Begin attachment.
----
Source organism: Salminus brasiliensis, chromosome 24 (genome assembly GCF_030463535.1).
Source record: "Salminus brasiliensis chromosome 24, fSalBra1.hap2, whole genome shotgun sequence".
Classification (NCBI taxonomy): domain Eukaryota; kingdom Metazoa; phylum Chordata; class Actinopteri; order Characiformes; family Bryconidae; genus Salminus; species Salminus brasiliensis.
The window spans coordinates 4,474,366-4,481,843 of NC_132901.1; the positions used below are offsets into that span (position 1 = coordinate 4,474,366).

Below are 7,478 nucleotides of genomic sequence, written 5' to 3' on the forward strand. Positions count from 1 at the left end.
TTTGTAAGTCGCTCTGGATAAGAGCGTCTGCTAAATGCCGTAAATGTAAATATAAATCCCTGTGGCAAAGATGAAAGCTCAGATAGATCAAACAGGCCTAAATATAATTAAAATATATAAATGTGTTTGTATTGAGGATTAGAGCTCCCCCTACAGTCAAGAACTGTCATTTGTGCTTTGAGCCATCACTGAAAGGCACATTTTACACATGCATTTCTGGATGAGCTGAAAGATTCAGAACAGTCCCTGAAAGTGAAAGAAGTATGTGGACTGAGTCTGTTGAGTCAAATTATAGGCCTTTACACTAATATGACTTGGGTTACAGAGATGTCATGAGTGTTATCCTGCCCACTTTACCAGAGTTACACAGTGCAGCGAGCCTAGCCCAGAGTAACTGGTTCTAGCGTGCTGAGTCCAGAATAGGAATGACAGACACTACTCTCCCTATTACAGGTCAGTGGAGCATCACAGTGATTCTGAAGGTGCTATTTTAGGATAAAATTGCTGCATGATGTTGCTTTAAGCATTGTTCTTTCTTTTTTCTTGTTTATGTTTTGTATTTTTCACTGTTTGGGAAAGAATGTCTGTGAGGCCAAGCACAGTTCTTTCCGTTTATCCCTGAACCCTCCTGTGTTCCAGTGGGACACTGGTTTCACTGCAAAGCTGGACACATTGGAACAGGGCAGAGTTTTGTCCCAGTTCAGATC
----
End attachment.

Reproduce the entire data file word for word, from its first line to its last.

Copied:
Source organism: Salminus brasiliensis, chromosome 24 (genome assembly GCF_030463535.1).
Source record: "Salminus brasiliensis chromosome 24, fSalBra1.hap2, whole genome shotgun sequence".
Classification (NCBI taxonomy): domain Eukaryota; kingdom Metazoa; phylum Chordata; class Actinopteri; order Characiformes; family Bryconidae; genus Salminus; species Salminus brasiliensis.
The window spans coordinates 4,474,366-4,481,843 of NC_132901.1; the positions used below are offsets into that span (position 1 = coordinate 4,474,366).

Below are 7,478 nucleotides of genomic sequence, written 5' to 3' on the forward strand. Positions count from 1 at the left end.
TTTGTAAGTCGCTCTGGATAAGAGCGTCTGCTAAATGCCGTAAATGTAAATATAAATCCCTGTGGCAAAGATGAAAGCTCAGATAGATCAAACAGGCCTAAATATAATTAAAATATATAAATGTGTTTGTATTGAGGATTAGAGCTCCCCCTACAGTCAAGAACTGTCATTTGTGCTTTGAGCCATCACTGAAAGGCACATTTTACACATGCATTTCTGGATGAGCTGAAAGATTCAGAACAGTCCCTGAAAGTGAAAGAAGTATGTGGACTGAGTCTGTTGAGTCAAATTATAGGCCTTTACACTAATATGACTTGGGTTACAGAGATGTCATGAGTGTTATCCTGCCCACTTTACCAGAGTTACACAGTGCAGCGAGCCTAGCCCAGAGTAACTGGTTCTAGCGTGCTGAGTCCAGAATAGGAATGACAGACACTACTCTCCCTATTACAGGTCAGTGGAGCATCACAGTGATTCTGAAGGTGCTATTTTAGGATAAAATTGCTGCATGATGTTGCTTTAAGCATTGTTCTTTCTTTTTTCTTGTTTATGTTTTGTATTTTTCACTGTTTGGGAAAGAATGTCTGTGAGGCCAAGCACAGTTCTTTCCGTTTATCCCTGAACCCTCCTGTGTTCCAGTGGGACACTGGTTTCACTGCAAAGCTGGACACATTGGAACAGGGCAGAGTTTTGTCCCAGTTCAGATC